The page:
Northern agricultural agreements key to tackle redline barriers
Regional Trade Agreements (RTAs) are key instruments to governing international trade, and reflect a balance between political and economic objectives within the country. The level of liberalization in the Namibia agriculture sector can differ substantially across negotiated agreements, and even across products within the same agreement.
The redline, also referred to as the veterinary cordon fence (VCF) is a colonial “economic” fence separating northern Namibia from the central and southern parts of the country. It encases several northern regions.
South of the fence, there are commercial farms where the farmers, mainly white farmers own more than 70 percent of the commercial land. North of the line, on the other hand, all farmland is communal and operated mostly by black poor farmers. Considering the negative effects of the redline on communal farmers from the northwest, northern and north eastern regions of Namibia such as Kunene, Ohangwena, Omusati, Oshana, the Okavango, and including the Zambezi Region who are not allowed to market and sell their agricultural fresh produce south of the so called “redline” I therefore suggest that regional agricultural trade integration initiatives within these regions should be strongly manifested. Be that it may, the redline has negatively affected emerging productive communal farmers in these great regions who could make a meaningful contribution to Namibia’s economy. It is evident that, due to the fact that, those farming in the veterinary cordon fence (VCF) area cannot export their cattle or meat products including their fresh agricultural produce to the south of the veterinary line or to overseas markets because the area has not been declared free of animal diseases such as foot and mouth disease that might jeopardise the lucrative European meat production market Namibia currently enjoys.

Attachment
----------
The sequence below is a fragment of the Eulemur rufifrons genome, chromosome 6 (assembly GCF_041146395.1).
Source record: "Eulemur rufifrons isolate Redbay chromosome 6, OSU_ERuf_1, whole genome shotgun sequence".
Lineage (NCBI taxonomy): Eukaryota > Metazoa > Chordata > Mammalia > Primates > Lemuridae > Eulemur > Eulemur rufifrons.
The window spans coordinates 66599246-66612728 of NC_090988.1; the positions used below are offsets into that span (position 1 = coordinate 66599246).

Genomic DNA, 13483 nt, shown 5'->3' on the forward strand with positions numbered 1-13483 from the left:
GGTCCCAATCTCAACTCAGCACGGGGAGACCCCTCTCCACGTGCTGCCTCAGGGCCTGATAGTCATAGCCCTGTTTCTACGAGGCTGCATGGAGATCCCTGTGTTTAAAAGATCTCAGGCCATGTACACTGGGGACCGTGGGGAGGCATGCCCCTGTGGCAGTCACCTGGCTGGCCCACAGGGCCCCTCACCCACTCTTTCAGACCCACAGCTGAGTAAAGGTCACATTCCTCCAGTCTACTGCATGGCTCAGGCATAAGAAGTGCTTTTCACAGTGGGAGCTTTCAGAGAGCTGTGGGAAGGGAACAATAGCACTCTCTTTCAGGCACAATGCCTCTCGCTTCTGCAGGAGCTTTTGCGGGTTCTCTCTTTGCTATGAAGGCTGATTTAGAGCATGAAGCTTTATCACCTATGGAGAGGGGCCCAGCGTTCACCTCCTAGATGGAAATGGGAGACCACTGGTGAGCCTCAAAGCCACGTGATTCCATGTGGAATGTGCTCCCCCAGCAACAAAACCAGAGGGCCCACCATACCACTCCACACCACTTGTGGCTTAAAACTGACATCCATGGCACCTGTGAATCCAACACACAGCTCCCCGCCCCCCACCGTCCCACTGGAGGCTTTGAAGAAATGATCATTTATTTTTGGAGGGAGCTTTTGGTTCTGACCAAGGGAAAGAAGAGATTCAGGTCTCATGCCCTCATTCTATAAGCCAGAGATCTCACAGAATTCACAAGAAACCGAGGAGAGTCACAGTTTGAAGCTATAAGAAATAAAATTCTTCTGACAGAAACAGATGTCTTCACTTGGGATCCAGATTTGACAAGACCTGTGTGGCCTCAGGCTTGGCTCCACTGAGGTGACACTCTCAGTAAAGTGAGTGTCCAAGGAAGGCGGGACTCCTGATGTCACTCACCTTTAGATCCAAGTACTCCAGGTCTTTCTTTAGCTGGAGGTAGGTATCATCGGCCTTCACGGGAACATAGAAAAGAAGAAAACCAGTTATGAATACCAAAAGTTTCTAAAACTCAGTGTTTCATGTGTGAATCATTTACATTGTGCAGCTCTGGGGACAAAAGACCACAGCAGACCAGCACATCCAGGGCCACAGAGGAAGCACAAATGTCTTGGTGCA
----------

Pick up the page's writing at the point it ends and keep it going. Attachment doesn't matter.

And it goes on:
It’s observable with great concern that, the government of Namibia is so reluctant to intervene. Therefore, northern regional agricultural agreements should be crafted which will smoothly facilitate regional trade in these regions in the area of agriculture. We cannot preach about achieving food security status in our country if we continue neglecting these areas due to colonial laws which were created in 1897 to advance the interests of the white colonial masters.
If the Zambezi Region is good with maize production, and the “four O regions” with mahangu production or Okavango’s horticulture potential, let’s heavily trade with each other for mutual benefits. I as well suggest for the establishment of the Communal Agricultural Bank of Namibia (CABoN) to finance agricultural projects in these areas considering the reluctance of commercial banks to finance communal agricultural production without collateral security. Reagan * Munyungano Musisanyani, is a food security activist, Windhoek.
2019-06-28 10:14:23 | 11 months ago